True, Detective, And Confessions Magazines: The Magazines And I. Chapter 8, Part 2.

June 17, 2021

True, Detective, and Confessions Magazines … is the 8th chapter from the serialized book I am writing on the magazines of 1953, specifically March 1953, the month I was born.  This is chapter eight, part two.  Feel free to back track for chapters one, two, three, four, five, six, and seven in previous blogs.  Enjoy.


In 1921, George T. Delacorte, Jr., founded the Dell Publishing Company with the intent of entertaining readers dissatisfied with the genteel publications of the time. Known more for puzzle magazines, and Alfred Hitchcock’s Mystery Magazine, Ellery Queen’s Mystery MagazineAsimov’s Science Fiction, and Analog Science Fiction and FactFront Page Detective was still in the mystery genre, but had more of a “true crime” feel and look.

The March 1953 issue offered up a very beautiful redhead on the cover with the line: Necklace of Death for Rosamond. With ads galore and stories as murderously sensational, the magazine fit right in with the crime drama sections of newsstands.


Published by Hillman Periodicals, who were also known for their true confession and true crime magazines, and for the long-running general-interest magazine Pageant, Headquarters Detective was another “true” crime title. Competing with MacFadden and Fawcett, Hillman put out titles such as true confessions magazines (Real Story, Real ConfessionsReal Romances) and crime magazines (Crime DetectiveReal DetectiveCrime Confessions).

The April 1953 issue had cover lines such as Honeymoon of Horror and My Girl’s Being Murdered and offered 16 extra pages, with a very voluptuous blonde woman on the cover. A photograph made to look like an illustration, of course, the 1953 cover was striking, while the cover lines were definitely alluring.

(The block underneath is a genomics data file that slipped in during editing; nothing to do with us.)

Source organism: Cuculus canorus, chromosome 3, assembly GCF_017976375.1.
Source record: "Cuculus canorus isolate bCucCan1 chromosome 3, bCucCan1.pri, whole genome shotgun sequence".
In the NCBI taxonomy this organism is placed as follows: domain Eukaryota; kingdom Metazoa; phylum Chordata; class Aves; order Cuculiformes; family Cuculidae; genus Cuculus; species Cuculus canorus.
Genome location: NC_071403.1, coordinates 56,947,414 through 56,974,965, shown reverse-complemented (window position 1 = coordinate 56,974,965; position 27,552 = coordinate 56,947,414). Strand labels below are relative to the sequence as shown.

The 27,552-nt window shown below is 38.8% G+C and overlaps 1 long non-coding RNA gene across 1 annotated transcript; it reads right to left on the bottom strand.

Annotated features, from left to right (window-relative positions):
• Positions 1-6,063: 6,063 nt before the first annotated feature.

Another Dell publication, Inside Detective fell into step with Front Page Detective and the other “true crime” titles on the market. 

The March 1953 issue proclaimed: She Was A Kiss and Tell Killer and had a young woman with a glass of alcohol sitting at her elbow on the cover. The magazine had professional models within the pages, yet had the same sense of “true crime” style throughout.


Launched in January 1953 as a monthly digest, it played briefly (from March 1957 to May 1958) with a larger format to enhance newsstand sales. However, that wasn’t successful, and it soon went back to its digest size and shortened its frequency to bimonthly. The magazine ran for almost 15 years and brought on a succession of reprints, from the U.K. to Australia.

The March 1953 issue had a fantastic cover with a wide-eyed woman, fear plain in her gaze, and a man’s hand heading for her throat, with no cover lines, but a list of magnificent authors. From Mickey Spillane to Craig Rice and stating every story new, the issue may have been digest-sized, but it was chocked full of great content, including a serial by Mickey Spillane called “Everybody’s Watching Me.”


Master Detective was one of Bernarr MacFadden’s publications and was a sister title to MacFadden’s highly successful True Detective. These titles appealed to the same working class audience as its pulp fiction competitors, and became very popular with audiences. The March 1953 cover of Master Detective has a wide-eyed woman with flaming red hair above a cover line that reads “Beautiful, But Deadly. She had a way with men, a gun to back it up.” Apparently, women were deadly creatures in March 1953. In the world of true crime magazines anyway.

The magazine itself is filled with stories about women with evil intent and the men they intended to bestow that evil upon. True? Possibly. Within the genre, True Detective was regarded as the standard bearer of quality and reliability. Maybe its sister Master Detective followed suit.


Startling Detective is another Fawcett Publication and makes a play for real life mystery stories by using actual photographs as its illustrations. The March 1953 issue contains 10 true features including Two Telegrams From A Corpse and Fickle Fiancée and Murder. And of course, all the stories lend well to illustration. The actual photographs coupled with the very good illustrations make this magazine a definite standout. 

To be continued…

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